According to my dashboard, I started this post six weeks ago. According to my head, I have no idea where I was going with what I had written. If S4E were a televised cooking show, bringing up a half-baked cake from six weeks back with “here’s one I prepared earlier”, pretending I knew what the contents were…once, well, it isn’t going to look all that good no matter how bright n’ shiny my smile is. (Unless it’s a fruit cake, the kind you have to boil for hours and can keep in a hessian sack until such a time as fruit cake is required. I don’t make those, though). So I’m going to have to start from scratch – seems like a decent place to start, anyway.
The main point is, I know jack about black metal. That’s not news, I’ve said as much on other occasions and – as you can see – it shows every time I try to write about it, thus I consistently realise and admit to it. Something I do know is that a good percentage of it that I’ve listened to has left me scratching my head and wondering why the hell I don’t get what’s going on – which, it’s important to note, is distinctly different from simply wondering what the hell they’re on about. That’s because there’s been a select few albums that I not only immediately grasped, but they managed to impress me beyond what I would have thought possible for music with which I usually feel I have no particular aptitude or affinity. So I’ve developed something of a perpetual curiosity about it – while admittedly it’s relatively mild, it’s also an anomaly in that I would usually neglect to actively seek out releases from a genre if I considered the vast majority of it something I don’t like and/or “get”.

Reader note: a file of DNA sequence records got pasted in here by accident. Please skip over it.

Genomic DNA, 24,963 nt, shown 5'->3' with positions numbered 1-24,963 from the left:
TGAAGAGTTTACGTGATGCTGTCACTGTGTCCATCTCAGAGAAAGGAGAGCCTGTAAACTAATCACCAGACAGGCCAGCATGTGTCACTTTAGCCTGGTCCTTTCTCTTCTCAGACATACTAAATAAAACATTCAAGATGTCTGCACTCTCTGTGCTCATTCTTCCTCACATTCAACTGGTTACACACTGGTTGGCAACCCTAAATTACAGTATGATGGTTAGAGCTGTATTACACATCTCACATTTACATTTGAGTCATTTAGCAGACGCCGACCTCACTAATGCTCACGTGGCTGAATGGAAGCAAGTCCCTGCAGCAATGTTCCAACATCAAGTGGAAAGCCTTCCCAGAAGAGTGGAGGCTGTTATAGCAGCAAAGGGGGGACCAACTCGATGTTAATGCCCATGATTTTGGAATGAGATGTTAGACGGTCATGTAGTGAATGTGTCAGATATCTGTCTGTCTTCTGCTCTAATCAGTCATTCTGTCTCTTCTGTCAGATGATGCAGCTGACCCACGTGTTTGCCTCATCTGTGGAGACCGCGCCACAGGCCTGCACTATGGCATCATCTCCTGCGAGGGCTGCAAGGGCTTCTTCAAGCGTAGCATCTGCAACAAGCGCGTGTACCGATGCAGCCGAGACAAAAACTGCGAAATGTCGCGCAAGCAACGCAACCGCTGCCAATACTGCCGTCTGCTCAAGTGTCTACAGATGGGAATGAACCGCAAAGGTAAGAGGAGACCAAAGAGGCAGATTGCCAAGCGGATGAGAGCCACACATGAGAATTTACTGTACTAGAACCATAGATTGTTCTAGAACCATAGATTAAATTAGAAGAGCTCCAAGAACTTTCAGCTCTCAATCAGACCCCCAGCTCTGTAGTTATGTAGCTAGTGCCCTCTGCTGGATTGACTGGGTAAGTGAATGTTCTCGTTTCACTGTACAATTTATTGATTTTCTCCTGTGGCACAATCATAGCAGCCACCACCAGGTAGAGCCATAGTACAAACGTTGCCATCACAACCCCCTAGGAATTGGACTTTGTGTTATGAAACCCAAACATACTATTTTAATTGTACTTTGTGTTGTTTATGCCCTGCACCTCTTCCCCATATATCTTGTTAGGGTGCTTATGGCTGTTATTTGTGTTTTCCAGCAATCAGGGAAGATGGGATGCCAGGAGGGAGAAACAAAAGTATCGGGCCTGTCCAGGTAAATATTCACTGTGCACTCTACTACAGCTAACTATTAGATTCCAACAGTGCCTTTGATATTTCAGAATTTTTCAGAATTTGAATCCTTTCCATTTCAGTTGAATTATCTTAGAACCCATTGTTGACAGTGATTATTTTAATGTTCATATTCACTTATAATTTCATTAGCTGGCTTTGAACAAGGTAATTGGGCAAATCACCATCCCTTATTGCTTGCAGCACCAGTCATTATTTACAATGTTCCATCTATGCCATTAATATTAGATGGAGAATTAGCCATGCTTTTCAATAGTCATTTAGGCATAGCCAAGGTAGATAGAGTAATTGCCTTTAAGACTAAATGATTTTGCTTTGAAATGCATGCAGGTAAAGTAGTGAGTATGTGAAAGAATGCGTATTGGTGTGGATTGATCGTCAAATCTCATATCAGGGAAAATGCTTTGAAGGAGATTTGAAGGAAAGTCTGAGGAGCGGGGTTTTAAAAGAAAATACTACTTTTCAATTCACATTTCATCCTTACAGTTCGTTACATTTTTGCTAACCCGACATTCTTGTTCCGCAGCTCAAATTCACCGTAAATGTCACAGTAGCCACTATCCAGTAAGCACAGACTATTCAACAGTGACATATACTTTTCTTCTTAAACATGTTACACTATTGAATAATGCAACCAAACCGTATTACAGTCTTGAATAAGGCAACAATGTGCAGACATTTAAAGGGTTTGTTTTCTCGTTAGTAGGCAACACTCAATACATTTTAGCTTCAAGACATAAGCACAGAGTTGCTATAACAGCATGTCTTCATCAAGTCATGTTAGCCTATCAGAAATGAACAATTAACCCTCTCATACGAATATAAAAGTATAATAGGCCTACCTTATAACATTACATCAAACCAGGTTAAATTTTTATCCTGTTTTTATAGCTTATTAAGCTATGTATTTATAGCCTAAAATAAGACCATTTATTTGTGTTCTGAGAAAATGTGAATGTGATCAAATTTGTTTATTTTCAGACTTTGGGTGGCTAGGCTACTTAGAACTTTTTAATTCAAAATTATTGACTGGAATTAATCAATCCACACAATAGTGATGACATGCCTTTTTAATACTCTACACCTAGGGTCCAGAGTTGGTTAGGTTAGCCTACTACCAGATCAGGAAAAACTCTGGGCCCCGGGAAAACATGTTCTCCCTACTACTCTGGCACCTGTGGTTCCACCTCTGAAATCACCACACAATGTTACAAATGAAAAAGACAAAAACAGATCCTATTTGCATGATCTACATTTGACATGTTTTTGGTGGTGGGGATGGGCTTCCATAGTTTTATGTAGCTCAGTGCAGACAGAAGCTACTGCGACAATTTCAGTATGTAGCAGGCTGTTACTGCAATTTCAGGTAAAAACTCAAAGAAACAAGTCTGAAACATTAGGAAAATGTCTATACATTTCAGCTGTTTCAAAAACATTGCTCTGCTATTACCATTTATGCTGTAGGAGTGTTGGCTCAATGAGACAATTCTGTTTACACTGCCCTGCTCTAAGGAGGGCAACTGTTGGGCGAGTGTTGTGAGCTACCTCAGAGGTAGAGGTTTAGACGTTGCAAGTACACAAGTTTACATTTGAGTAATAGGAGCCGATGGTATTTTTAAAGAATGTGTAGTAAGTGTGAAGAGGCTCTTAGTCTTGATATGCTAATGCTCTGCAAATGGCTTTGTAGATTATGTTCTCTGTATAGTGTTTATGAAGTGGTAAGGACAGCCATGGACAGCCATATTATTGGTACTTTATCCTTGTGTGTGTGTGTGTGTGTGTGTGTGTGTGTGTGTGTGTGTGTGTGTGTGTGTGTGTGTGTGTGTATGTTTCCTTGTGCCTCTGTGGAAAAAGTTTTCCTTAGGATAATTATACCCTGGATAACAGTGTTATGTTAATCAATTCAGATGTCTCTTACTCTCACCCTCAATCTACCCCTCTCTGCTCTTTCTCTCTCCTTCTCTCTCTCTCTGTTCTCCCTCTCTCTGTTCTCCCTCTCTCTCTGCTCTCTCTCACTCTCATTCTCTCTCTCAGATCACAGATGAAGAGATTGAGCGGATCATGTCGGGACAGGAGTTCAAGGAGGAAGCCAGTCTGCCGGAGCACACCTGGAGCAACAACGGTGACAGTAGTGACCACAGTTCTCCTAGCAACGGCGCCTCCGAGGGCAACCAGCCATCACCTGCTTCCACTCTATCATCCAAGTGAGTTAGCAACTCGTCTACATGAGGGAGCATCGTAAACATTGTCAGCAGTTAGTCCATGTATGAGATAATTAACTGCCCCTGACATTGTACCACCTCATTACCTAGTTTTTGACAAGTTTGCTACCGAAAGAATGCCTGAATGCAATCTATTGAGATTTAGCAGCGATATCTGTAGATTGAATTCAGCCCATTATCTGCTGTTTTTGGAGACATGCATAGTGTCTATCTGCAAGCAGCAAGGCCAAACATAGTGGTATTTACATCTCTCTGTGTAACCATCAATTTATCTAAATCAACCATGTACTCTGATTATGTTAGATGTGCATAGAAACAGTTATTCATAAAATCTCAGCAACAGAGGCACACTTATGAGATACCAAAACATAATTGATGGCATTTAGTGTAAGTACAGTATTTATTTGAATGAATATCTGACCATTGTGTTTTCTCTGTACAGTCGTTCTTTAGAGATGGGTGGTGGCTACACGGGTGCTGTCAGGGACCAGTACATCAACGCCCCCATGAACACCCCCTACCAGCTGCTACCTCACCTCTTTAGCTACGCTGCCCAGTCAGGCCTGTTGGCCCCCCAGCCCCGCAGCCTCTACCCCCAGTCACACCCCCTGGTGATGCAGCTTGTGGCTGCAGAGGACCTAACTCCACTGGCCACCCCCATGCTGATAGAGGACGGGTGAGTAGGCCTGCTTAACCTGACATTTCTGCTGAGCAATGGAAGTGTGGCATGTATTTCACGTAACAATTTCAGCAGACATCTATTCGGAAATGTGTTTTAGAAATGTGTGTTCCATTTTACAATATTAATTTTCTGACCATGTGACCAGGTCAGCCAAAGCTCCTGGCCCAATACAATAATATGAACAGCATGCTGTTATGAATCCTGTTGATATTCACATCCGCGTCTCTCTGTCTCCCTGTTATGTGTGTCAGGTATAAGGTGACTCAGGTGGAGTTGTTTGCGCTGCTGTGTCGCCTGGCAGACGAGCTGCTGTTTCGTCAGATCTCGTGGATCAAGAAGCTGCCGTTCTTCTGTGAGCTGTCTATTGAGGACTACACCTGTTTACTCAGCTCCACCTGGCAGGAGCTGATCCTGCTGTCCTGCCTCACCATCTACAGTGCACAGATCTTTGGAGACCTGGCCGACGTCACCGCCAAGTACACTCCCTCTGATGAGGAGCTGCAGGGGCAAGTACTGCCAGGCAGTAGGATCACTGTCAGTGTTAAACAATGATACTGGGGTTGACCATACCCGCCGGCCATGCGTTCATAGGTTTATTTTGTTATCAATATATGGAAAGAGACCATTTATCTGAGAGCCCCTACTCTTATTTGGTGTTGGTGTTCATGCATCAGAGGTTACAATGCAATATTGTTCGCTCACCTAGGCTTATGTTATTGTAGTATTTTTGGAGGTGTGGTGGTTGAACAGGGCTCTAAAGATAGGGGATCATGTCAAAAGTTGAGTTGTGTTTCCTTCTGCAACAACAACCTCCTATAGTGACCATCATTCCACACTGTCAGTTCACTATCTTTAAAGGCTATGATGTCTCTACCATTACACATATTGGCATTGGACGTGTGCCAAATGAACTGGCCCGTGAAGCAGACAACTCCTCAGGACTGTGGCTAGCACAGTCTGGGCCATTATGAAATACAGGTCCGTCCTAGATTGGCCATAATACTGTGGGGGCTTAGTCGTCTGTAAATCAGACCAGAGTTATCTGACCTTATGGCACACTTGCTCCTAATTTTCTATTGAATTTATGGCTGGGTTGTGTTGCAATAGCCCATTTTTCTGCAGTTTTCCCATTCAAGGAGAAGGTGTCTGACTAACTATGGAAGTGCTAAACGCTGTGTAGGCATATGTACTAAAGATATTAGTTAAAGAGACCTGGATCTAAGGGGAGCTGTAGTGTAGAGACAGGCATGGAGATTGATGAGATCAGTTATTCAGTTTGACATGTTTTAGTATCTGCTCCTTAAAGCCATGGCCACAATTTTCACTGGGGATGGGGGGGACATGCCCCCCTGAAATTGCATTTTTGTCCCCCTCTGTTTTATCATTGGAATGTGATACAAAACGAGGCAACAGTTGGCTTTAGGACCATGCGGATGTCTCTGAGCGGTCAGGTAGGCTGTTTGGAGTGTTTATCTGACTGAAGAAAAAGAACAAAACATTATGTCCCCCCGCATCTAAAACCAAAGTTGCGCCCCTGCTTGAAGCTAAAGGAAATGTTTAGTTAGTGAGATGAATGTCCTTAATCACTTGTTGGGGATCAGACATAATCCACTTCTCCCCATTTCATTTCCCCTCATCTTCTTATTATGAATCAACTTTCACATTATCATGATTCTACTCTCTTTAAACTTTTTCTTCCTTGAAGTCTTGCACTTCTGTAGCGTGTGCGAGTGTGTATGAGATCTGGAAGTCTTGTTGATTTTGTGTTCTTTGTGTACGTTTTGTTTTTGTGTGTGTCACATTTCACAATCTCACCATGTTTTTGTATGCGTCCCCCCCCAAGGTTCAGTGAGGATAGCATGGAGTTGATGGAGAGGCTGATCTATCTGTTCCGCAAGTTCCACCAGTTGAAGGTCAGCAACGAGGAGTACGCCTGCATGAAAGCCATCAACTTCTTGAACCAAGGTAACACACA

Kurdaitcha, strangely enough, lies somewhere in the middle of my capacity to understand – and therefore possibly appreciate – it. That’s strange because I dig the most of it. While it contains much of the abrasiveness and dissonance I’ve started to become familiar with, there’s a rationale to it I can grasp and I’m not left thinking I haven’t understood the basics of where it’s coming from.
At this stage, I remain convinced that there’s a language to black metal that’s ultimately beyond my current level of understanding. I sometimes think it might even be the absence of certain language(s) that causes me to get the sense I need to learn something different before I can interpret and understand what I’m listening to. By language, I’m not referring to lyrics/vocals, either. When I listen to music, no matter how unfamiliar with it I am, I can detect things that I am familiar with, and either relate directly, or translate them to a slightly different sense: visual, literal, emotional…and so on. I’ve really only ever been able to do that once with a black metal album (Murmuüre’s S/T). It’s weird.
Maybe that’s the point. And why I keep gravitating towards it, as though it’s a unique dialect that I can crack if I just listen to enough of it. Perhaps eventually I’ll stop telling myself there’s a secret code to unlock, for surely music has the capacity to just speak – out of the sheer need for, or indulgence in, a different languange – and I’ll appreciate it for that.
For now, and what it’s worth (from someone who spent the opening paragraph inexplicably rambling about cake, and most of the rest talking about this music as if it’s an odd curiosity in need of deciphering), I like this album. I can’t tell you much about it other than that, but I can virtually guarantee that if you’re even moderately inclined to give it a listen, you’ll find a thing or two to like about it as well. If you pay attention to certain circles, you likely would have seen a certain amount of hype surrounding its release. I, at least, have the capacity to recognise why; it’s a prime example of the kind of music that keeps me exploring the genre instead of giving it up.
Kurdaitcha was released on vinyl and as a digital download by Enemies List Home Recordings. The download may be acquired for free, but you can show your support for the artists behind the music by donating some cash via the download page.